A Good Death
Sermon by Rev. Brian Combs 2/3/19
It is 92 miles from Nazareth to Jerusalem. Considering the 3000 feet of elevation change, most travelers need three days to complete the journey. But after giving birth six weeks earlier, her body still swollen and fragile, mother Mary likely took twice as long. With Joseph, she walked past the food carts selling hummus on flatbread, through the noisy open-air markets peddling their wares, and around the itinerants watering their camels. Cradling the Christ child, she left her hometown to present her firstborn to the Lord.
The rut in the road to the temple, taken daily for decades, was much shorter for Simeon. Since God had assured him he would see the Messiah before his death, he had come to the steps of the sanctuary to wait and watch. At 112 years old, Simeon had wondered thousands of time before if this would be the day? Then, after all that time, a peasant family approached, meager offering in hand, the child in tow, and he knew. Salvation had just arrived wearing diapers.
Luke is the only writer that records this story in his Gospel. While there’s Mary’s heroic effort to observe the Law of Moses, Joseph’s accompaniment through the complicated rituals and costly rites, and the allusions to Jesus’ final sacrifice on the cross, the author wants the reader to pay attention to old man Simeon first.
In his last days, what does Simeon have to teach us?
Luke 2:22-40 When the time came for their purification according to the law of Moses, they brought him up to Jerusalem to present him to the Lord (as it is written in the law of the Lord, “Every firstborn male shall be designated as holy to the Lord”), and they offered a sacrifice according to what is stated in the law of the Lord, “a pair of turtledoves or two young pigeons.” Now there was a man in Jerusalem whose name was Simeon; this man was righteous and devout, looking forward to the consolation of Israel, and the Holy Spirit rested on him. It had been revealed to him by the Holy Spirit that he would not see death before he had seen the Lord’s Messiah. Guided by the Spirit, Simeon came into the temple; and when the parents brought in the child Jesus, to do for him what was customary under the law, Simeon took him in his arms and praised God, saying, “Master, now you are dismissing your servant in peace, according to your word; for my eyes have seen your salvation, which you have prepared in the presence of all peoples, a light for revelation to the Gentiles and for glory to your people Israel.” And the child’s father and mother were amazed at what was being said about him. Then Simeon blessed them and said to his mother Mary, “This child is destined for the falling and the rising of many in Israel, and to be a sign that will be opposed so that the inner thoughts of many will be revealed—and a sword will pierce your own soul too.”
He’s patient, enduring and steadfast.
He bypasses the priests and their elaborate systems, showing that lay people can have direct access to God.
He interrupts the ritual sacrifice, blesses Jesus himself, and defies a system that burdened the poor.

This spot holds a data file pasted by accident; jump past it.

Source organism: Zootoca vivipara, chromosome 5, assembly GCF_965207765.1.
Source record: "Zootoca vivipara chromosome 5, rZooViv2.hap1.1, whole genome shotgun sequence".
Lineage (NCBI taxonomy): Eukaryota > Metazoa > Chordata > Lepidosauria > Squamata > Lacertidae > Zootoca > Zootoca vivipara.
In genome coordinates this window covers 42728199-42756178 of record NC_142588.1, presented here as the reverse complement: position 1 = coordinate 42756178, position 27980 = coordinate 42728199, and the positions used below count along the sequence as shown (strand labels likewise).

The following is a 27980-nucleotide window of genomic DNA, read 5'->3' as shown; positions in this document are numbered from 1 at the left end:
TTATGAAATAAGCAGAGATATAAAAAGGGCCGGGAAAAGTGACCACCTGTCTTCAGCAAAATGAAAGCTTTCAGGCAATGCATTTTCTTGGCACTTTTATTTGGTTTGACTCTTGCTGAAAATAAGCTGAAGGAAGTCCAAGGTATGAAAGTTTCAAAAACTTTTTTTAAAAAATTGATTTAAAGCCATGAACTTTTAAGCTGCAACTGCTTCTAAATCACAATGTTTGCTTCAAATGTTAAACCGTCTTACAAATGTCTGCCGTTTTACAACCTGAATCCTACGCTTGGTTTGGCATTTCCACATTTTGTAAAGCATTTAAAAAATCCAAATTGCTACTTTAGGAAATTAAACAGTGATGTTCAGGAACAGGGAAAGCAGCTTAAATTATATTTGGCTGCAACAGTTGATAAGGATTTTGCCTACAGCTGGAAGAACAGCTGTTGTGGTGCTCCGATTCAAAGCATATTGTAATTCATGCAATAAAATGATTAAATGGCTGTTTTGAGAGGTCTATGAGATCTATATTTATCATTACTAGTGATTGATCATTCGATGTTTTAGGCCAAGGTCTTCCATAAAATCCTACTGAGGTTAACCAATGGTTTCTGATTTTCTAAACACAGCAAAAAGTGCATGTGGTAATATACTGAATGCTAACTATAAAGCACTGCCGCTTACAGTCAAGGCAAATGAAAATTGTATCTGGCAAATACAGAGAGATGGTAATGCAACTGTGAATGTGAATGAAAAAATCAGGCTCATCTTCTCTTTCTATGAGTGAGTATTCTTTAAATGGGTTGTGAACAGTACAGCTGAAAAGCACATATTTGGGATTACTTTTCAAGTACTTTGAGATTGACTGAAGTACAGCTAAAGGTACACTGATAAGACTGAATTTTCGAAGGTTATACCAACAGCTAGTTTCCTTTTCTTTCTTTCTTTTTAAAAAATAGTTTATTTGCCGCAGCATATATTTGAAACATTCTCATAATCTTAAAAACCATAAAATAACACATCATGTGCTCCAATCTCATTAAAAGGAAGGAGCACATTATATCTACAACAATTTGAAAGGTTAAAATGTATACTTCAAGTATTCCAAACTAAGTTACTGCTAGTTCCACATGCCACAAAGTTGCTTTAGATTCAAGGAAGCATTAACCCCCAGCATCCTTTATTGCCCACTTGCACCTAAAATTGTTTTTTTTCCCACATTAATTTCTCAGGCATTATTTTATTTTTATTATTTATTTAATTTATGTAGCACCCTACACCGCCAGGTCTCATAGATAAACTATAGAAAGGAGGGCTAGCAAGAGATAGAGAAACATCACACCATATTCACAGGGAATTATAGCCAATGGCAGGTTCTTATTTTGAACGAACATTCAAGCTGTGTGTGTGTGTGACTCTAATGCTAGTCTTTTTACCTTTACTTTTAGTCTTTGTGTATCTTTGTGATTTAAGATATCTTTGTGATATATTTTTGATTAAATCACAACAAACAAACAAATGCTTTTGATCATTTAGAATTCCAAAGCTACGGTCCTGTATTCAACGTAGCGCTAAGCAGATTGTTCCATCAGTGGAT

The nurses had rolled out all the machines and unhooked the oxygen. The extended family, which had flown into Atlanta from all over the country, decided to take the elevator downstairs for lunch a break. By the time the chaplain’s pager beeped, and I arrived, the hospital room was empty except for the patient. He was lying on his back, eyes closed, breath shallow. I pulled up a chair up to the bedside and noticed a Bible beside his pillow already open to the 4th Psalm. So I started reading, “Answer me when I call, O God of my right! Be gracious to me, and hear my prayer… You have put gladness in my heart more than when their grain and wine abound… for you alone, O LORD, make me lie down in safety.” When my eyes returned to his face, he had died somewhere in between verses 1 through 8. Sensing it was no longer just the two of us, I noticed the afternoon sun had filled the room with an angelic light, brighter than the sunrise and clearer than a dark starry night. The air was thick, like all the love this man had ever shared returned to accompany him to the other side. And there was a hovering presence above and below us that felt like we were being gathered in by eternity. After a long time in overlapping realities, the family returned. As they entered the room, I stood up to offer my condolences saying, “I’m so sorry, he just…” They gently hushed me, smiled, and said, as best as I can remember, “He was a public-school teacher and adored his students. He married his soul mate and delighted in his children. He loved his life. Don’t be sorry, because he wasn’t.”
Death, arguably, is our most dodged subject. In the western world, we’ve even banished the word, instead preferring: he passed, she’s deceased, they expired. Our avoidance is less about uncertainty over an afterlife or recoiling from the possible pain, and more about the terrifying prospect of thrashing on the table of regret, confronted with a clock that has run out and no more time to do what’s been left undone.
Unlike the generations that would come after him, Simeon was a man who moved through the world with an enduring assurance. Undistracted and singular in purpose, he assumed the promise would be fulfilled. And when Jesus arrived on his daily route, the centenarian beheld the long-awaited glory of God in flesh and blood, cradled the infant in his arms and lifted his voice in celebration. His calling complete, he relaxed into the satisfaction of his last breath.
What Simeon teaches us most is how to have a good death.
In the days we have left, let us give ourselves over to a holy task big enough that our entire lives are required, believe in something enough to do it every day, and live so that when we die, our prayer of thanksgiving will be, “Master, now you are dismissing your servant(s) in peace…”